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Should You Go Away to College?

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This question lingers on the minds of all potential college students throughout their later high school years--should I go away to college? There are a variety of factors that can contribute to your decision, including money, family, friends and a burning desire for independence. Before ultimately making your choice, read on to consider some of the biggest advantages and disadvantages of packing up and leaving home for school.

Pros:

Independence

When you graduate from high school, the independence that goes along with going away to college can be very alluring. You may feel stifled by your parents' strict rules and crave the responsibility of being a full-fledged adult. Leaving the nest and learning to take care of yourself can provide valuable life lessons--not to mention it can be a lot of fun. For an 18-year-old that craves nothing more than freedom, the independent, self-efficient lifestyle associated with going away to college is probably the most appealing perk.

Meeting new people

While no one can take the places of your oldest and truest friends, forming new relationships can be invigorating and exciting. Different groups of people can introduce you to new ideas, new cultures, and new outlooks that you might have never come in contact with back home. It's always fun to make new friends, and establishing connections with others will help you grow and change as a person. The lifelong bonds we make should be cherished, but surrounding yourself with the same people year after year is limiting--heading off to school in a new city and making new friends will help you to evolve into an open-minded and multi-faced individual.

New experiences

If you have lived in the same dullsville town your entire life, heading off to school in an exciting big city could seem like a dream come true. No more boring Saturday nights at the local mall or cinema--you will be surrounded by an abundance of new things to try. Soak up different cultures at local museums, indulge in regional staple cuisine, and enjoy activities that are unavailable in your hometown. If you are from Colorado and headed to the University of Miami, you may be able to lie on a beach and gaze at the ocean waves for the very first time. There is no doubt that a new city will offer you a plethora of thrilling new experiences to enjoy.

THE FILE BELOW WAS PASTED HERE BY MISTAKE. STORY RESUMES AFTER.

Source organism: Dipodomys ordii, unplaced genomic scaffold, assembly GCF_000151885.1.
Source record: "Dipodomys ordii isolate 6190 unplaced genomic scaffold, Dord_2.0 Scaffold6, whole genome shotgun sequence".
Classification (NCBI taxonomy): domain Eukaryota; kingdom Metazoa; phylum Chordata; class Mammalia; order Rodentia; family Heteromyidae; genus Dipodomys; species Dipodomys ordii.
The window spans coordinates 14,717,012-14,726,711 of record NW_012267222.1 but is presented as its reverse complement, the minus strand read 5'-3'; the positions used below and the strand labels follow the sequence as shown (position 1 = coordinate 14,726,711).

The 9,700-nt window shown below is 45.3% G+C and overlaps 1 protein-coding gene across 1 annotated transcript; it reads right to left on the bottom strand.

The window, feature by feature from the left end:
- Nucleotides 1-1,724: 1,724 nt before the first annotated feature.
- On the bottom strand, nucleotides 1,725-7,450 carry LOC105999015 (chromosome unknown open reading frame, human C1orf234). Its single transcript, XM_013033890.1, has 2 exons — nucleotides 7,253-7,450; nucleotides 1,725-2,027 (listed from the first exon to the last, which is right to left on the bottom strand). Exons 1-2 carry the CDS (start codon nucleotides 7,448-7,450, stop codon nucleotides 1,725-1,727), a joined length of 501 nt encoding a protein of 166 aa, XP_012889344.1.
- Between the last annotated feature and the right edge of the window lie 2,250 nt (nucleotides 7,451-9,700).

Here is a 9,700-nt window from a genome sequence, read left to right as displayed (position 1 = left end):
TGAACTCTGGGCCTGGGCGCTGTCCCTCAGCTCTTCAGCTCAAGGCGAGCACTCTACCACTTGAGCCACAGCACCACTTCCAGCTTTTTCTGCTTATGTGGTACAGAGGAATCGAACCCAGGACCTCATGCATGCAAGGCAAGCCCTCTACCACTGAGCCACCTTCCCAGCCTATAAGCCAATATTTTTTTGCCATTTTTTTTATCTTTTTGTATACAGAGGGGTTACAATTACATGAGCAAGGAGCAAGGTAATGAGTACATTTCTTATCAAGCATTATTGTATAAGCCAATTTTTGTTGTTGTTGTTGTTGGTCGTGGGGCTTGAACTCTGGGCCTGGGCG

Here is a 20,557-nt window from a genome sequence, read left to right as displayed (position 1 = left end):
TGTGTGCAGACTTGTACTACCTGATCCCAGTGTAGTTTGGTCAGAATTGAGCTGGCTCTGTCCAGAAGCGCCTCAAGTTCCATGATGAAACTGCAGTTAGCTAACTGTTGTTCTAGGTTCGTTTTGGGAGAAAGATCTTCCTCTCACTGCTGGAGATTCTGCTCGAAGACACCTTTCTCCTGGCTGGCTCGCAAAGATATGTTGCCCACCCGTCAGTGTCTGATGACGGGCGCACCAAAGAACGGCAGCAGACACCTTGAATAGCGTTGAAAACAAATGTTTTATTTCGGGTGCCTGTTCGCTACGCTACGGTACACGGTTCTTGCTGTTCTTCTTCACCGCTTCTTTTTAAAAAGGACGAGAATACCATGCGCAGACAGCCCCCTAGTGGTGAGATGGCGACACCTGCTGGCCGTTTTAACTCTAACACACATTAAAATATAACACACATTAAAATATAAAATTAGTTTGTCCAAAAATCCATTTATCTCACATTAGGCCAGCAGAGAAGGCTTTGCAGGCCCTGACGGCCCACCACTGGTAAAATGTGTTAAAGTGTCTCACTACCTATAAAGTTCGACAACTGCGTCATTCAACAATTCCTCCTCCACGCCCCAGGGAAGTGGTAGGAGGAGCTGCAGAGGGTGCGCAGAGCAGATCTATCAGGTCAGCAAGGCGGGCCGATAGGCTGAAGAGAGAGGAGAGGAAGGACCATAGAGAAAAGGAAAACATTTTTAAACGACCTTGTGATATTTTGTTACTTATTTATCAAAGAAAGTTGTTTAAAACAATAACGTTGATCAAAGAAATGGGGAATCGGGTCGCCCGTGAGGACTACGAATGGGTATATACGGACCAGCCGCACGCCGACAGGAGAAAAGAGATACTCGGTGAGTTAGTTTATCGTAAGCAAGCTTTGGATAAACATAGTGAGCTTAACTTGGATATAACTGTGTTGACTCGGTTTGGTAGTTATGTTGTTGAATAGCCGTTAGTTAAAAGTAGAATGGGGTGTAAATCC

New perspective and self-growth

All of this change you will be confronted by--endless independence, new friendships, and fresh, unexplored surroundings--will undoubtedly change your perspective and inspire your thought process. In a period of already immense change and growth, learning to become more self-reliant will build character, strength and personality. Your tastes and interests may grow more diverse because you will be exposed to so much, and you will become more resilient and outgoing due to being on your own. Not having the convenience of running home to your room to be alone after a hard day will teach you to confront your troubles head on and serve as an excellent learning experience.